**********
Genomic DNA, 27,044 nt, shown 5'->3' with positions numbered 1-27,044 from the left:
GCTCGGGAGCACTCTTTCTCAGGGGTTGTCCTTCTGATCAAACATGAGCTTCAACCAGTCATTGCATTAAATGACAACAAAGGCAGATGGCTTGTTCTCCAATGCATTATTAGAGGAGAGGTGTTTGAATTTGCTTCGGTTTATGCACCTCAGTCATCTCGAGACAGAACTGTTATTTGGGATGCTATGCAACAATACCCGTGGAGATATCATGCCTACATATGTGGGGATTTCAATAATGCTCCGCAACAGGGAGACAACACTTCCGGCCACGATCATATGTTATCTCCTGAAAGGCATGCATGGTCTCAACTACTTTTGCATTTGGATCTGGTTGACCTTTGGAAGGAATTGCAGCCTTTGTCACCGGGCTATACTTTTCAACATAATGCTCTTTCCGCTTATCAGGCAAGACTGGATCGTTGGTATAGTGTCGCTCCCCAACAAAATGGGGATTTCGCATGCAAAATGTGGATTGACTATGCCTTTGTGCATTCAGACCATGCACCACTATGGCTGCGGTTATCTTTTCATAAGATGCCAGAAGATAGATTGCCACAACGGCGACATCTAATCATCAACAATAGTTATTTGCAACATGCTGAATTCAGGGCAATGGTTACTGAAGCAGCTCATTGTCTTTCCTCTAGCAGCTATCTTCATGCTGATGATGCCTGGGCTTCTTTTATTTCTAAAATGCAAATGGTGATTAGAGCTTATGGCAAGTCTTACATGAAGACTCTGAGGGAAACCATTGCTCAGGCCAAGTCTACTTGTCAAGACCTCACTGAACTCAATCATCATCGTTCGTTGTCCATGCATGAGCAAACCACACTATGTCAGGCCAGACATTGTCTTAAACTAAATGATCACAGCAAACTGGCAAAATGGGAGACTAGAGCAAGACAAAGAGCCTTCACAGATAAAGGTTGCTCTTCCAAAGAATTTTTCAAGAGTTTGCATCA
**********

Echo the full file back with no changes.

Genomic DNA, 27,044 nt, shown 5'->3' with positions numbered 1-27,044 from the left:
GCTCGGGAGCACTCTTTCTCAGGGGTTGTCCTTCTGATCAAACATGAGCTTCAACCAGTCATTGCATTAAATGACAACAAAGGCAGATGGCTTGTTCTCCAATGCATTATTAGAGGAGAGGTGTTTGAATTTGCTTCGGTTTATGCACCTCAGTCATCTCGAGACAGAACTGTTATTTGGGATGCTATGCAACAATACCCGTGGAGATATCATGCCTACATATGTGGGGATTTCAATAATGCTCCGCAACAGGGAGACAACACTTCCGGCCACGATCATATGTTATCTCCTGAAAGGCATGCATGGTCTCAACTACTTTTGCATTTGGATCTGGTTGACCTTTGGAAGGAATTGCAGCCTTTGTCACCGGGCTATACTTTTCAACATAATGCTCTTTCCGCTTATCAGGCAAGACTGGATCGTTGGTATAGTGTCGCTCCCCAACAAAATGGGGATTTCGCATGCAAAATGTGGATTGACTATGCCTTTGTGCATTCAGACCATGCACCACTATGGCTGCGGTTATCTTTTCATAAGATGCCAGAAGATAGATTGCCACAACGGCGACATCTAATCATCAACAATAGTTATTTGCAACATGCTGAATTCAGGGCAATGGTTACTGAAGCAGCTCATTGTCTTTCCTCTAGCAGCTATCTTCATGCTGATGATGCCTGGGCTTCTTTTATTTCTAAAATGCAAATGGTGATTAGAGCTTATGGCAAGTCTTACATGAAGACTCTGAGGGAAACCATTGCTCAGGCCAAGTCTACTTGTCAAGACCTCACTGAACTCAATCATCATCGTTCGTTGTCCATGCATGAGCAAACCACACTATGTCAGGCCAGACATTGTCTTAAACTAAATGATCACAGCAAACTGGCAAAATGGGAGACTAGAGCAAGACAAAGAGCCTTCACAGATAAAGGTTGCTCTTCCAAAGAATTTTTCAAGAGTTTGCATCA